632 participan ts Spring 2017 Presenter(s) explained new ideas or strategies from this session well. and Fall 2017 (Spring (3.25) 2018 TBD) Materials presented during the workshop were pertinent and useful. (3.24) An appropriate balance between presentation and interaction was B. Sinche NCHA DATA EVALUATION (2015 2017) Last 30 day alcohol use Statistically significant difference between FSL and non-members (p<.001) No statistically significant difference between survey year Number of drinks last time partied Statistically significant difference between FSL and non-members (p<.001) No statistically significant difference between survey year

Number of times drank 5 or more drinks in last two weeks Statistically significant difference between FSL and non-members (p<.001) Statistically significant difference between survey year (p<.001) Two-way factorial ANOVA test Factors included membership in a Fraternity or Sorority (Yes, No) and year of survey (2015, 2017) B. Sinche FUTURE DIRECTIONS Find new ways to: present old information along with new balancing engaging and entertaining create interest in topics that are less popular, but important engage more Multicultural and National Pan-Hellenic Council organizations Consider incorporating: sober monitor training

B. Sinche Integrate bystander training into this QUESTIONS? Brianna Sinche, MPH Wellness and Health Promotion Services Student Health Services Southern Illinois University Carbondale [email protected] 618-536-4441 shc.siu.edu/wellness-center/index.php B. Sinche REFERENCES 1. Barry, AE. (2007). Using theory-based constructs to explore the impact of Greek membership on alcohol-related beliefs and behaviors: A systematic literature review. Journal of American College Health, 56, 307 315. 2. Borsari, B., Hustad, J. T. P., & Capone, C. (2009). Alcohol use in the Greek system, 19992009: A decade of progress. Current Drug Abuse Reviews, 2, 216255.

3. Capone C, Wood MD, Borsari B, Laird RD. (2007). Fraternity and sorority involvement, social influences, and alcohol use among college students: A prospective examination. Psychology of Addictive Behaviors, 21(3):316327. 4. Cashin JR, Presley CA, Meilman PW. (1998). Alcohol use in the Greek system: follow the leader? Journal of Studies on Alcohol, 59(1):6370. 5. Chauvin, CD. (2012). Social norms and motivations associated with college binge drinking. Sociological Inquiry, 82, 257281. 6. Cole, TB. (2006). Rape at US colleges often fueled by alcohol. Journal of the American Medical Association, 296, 504505. 7. Harm Reduction International. (2018). What is harm reduction? Retrieved April 2, 2018: https://www.hri.global/what-is-harm-reduction 8. Knee CR, Neighbors C. (2002). Self-Determination, Perception of Peer Pressure, and Drinking Among College Students. Journal of Applied Social Psychology, 32(3):522543. 9. Merriam Webster Dictionary. (2018). Definition of Intersectionality. Retrieved April 2, 2018: https://www.merriam-webster.com/dictionary/intersectionality 10.McCabe SE, Schulenberg JE, Johnston LD, OMalley PM, Bachman JG, Kloska DD. (2005). Selection and socialization effects of fraternities and sororities on US college student substance use: A multicohort national longitudinal study. Addiction, 100(4):512524. 11.McCauley, JL, Calhoun, KS, & Gidycz, CA. (2010). Binge drinking and rape: A prospective examination of college women with a history of previous sexual victimization. Journal of Interpersonal Violence, 25, 16551668. 12.LaBrie, JW, Kenney, SR, Mirza, T, & Lac, A. (2011). Identifying factors that increase the likelihood of driving after drinking among college students. B. Sinche Accident Analysis & Prevention, 43, 13711377. REFERENCES 14.Lewis MA, Neighbors C. (2006). Social Norms Approaches Using Descriptive Drinking Norms Education: A Review of the Research on Personalized Normative Feedback. Journal of American College Health, 54(4):213218. 15.National Institute on Alcohol Abuse and Alcoholism (2015). Planning Alcohol Interventions Using NIAAAs College AIM. NIH Publication No. 15-AA8017.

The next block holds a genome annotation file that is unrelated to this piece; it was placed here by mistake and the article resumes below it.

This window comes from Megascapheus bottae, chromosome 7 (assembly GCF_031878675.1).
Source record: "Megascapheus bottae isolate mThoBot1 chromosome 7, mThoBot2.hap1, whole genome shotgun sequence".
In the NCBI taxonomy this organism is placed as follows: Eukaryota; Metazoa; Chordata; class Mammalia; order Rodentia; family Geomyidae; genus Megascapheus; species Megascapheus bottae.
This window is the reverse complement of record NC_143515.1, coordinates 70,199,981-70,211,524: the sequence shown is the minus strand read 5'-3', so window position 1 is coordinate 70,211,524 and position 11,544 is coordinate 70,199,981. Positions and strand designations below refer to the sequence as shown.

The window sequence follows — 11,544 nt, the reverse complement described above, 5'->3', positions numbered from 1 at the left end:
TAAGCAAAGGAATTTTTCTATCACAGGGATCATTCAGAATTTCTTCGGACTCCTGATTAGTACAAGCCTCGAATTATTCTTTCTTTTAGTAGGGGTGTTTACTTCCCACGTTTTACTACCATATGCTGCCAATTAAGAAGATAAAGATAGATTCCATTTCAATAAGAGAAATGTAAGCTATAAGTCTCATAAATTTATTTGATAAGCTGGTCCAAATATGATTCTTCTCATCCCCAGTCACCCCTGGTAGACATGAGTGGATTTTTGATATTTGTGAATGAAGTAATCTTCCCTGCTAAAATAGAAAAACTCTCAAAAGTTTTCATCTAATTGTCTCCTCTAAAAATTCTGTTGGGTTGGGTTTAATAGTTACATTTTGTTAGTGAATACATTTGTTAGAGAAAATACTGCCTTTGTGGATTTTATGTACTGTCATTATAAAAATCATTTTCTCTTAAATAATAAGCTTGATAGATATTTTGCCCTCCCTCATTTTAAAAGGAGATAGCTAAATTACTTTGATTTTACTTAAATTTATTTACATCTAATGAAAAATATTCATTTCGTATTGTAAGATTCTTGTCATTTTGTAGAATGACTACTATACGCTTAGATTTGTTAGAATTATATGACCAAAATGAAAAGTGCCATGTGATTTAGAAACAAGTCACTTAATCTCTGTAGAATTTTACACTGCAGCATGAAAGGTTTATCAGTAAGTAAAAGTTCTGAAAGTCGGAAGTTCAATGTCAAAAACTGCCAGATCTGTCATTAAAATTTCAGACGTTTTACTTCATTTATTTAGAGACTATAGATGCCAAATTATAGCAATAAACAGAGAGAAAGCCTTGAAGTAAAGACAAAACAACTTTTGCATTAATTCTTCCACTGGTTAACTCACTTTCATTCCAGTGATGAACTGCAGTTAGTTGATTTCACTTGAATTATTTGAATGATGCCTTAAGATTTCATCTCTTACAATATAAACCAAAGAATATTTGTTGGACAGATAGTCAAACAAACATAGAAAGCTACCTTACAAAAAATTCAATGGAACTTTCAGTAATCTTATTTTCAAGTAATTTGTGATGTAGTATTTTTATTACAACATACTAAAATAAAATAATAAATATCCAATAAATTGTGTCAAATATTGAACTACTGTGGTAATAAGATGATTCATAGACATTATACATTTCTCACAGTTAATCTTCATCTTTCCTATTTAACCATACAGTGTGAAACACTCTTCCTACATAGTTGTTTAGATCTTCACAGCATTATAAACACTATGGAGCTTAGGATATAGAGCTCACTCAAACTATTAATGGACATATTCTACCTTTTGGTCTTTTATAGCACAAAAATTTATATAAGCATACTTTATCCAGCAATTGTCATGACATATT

16.Nguyen, N, Walters, ST, Rinker, DV, Wyatt, TM, & DeJong, W. (2011). Fake ID ownership in a US sample of incoming first-year college students. Addictive Behaviors, 36, 759761. 17.Page, RM, & OHegarty, M. (2006). Type of student residence as a factor in college students alcohol consumption and social normative perceptions regarding alcohol use. Journal of Child & Adolescent Substance Abuse, 15, 1531. 18.Park A, Sher KJ, Krull JL.(2008). Risky drinking in college changes as fraternity/sorority affiliation changes: a person-environment perspective. Psychology of Addictive Behaviors, 22(2):219229. 19.Perkins HW. (2002). Surveying the damage: a review of research on consequences of alcohol misuse in college populations. Journal of Studies on Alcohol, 14:91100. 20.Ragsdale, K, Porter, JR, Mathews, R, White, A, Gore-Felton, C, & McGarvey, EL. (2012). Liquor before beer, youre in the clear: Binge drinking and other risk behaviours among fraternity/sorority members and their non-Greek peers. Journal of Substance Use, 17, 323339. 21.Scott-Sheldon, LA, Carey, KB, Kaiser, TS, Knight, JM, and Carey, MP. (2016). Alcohol Interventions for Greek Letter Organizations: A Systematic Review and Meta-Analysis, 1987 to 2014. Health Psychology, 35 (7): 670684. 22.Sher KJ, Bartholow BD, Nanda S. (2001). Short- and long-term effects of fraternity and sorority membership on heavy drinking: a social norms perspective. Psychology of Addictive Behaviors, 15(1): 4251. 23.Soule, EK, Barnett, TE., & Moorhouse, MD. (2015). Protective behavioral strategies and negative alcohol-related consequences among US college fraternity and sorority members. Journal of Substance Use, 20, 1621. B. Sinche REFERENCES 25.

Kilpatrick, Dean G., HeidiS. Resnick, Kennith J. Ruggiero, Lauren M. Conoscenti, and Jenna McCauley, (2007). Drug facilitated, Incapacitated and Forcible Rape: A National Study. 26. Reed, E., Amaro, H., Matsumoto, A., & Kaysen, D. (2009). The relation between interpersonal violence and substance use among a sample of university students: Examination of the role of victim and perpetrator substance use. Addictive Behaviors, 34, 316318. 27. Krebs, CP, Lindquist, CH, Warner, TD, Fisher, B, and Martin, SL. (2009). College Women's Experiences with Physically Forced, Alcohol or Other Drug Enabled, and Drug Facilitated Sexual Assault Before and Since Entering College, Journal of American College Health, 57(6):639-64. 28. Mellins CA, Walsh K, Sarvet AL, Wall M,Gilbert L, Santelli JS, et al. (2017) Sexual assault incidents among college undergraduates: Prevalence and factors associated with risk. PLoSONE 12(11): e0186471. B. Sinche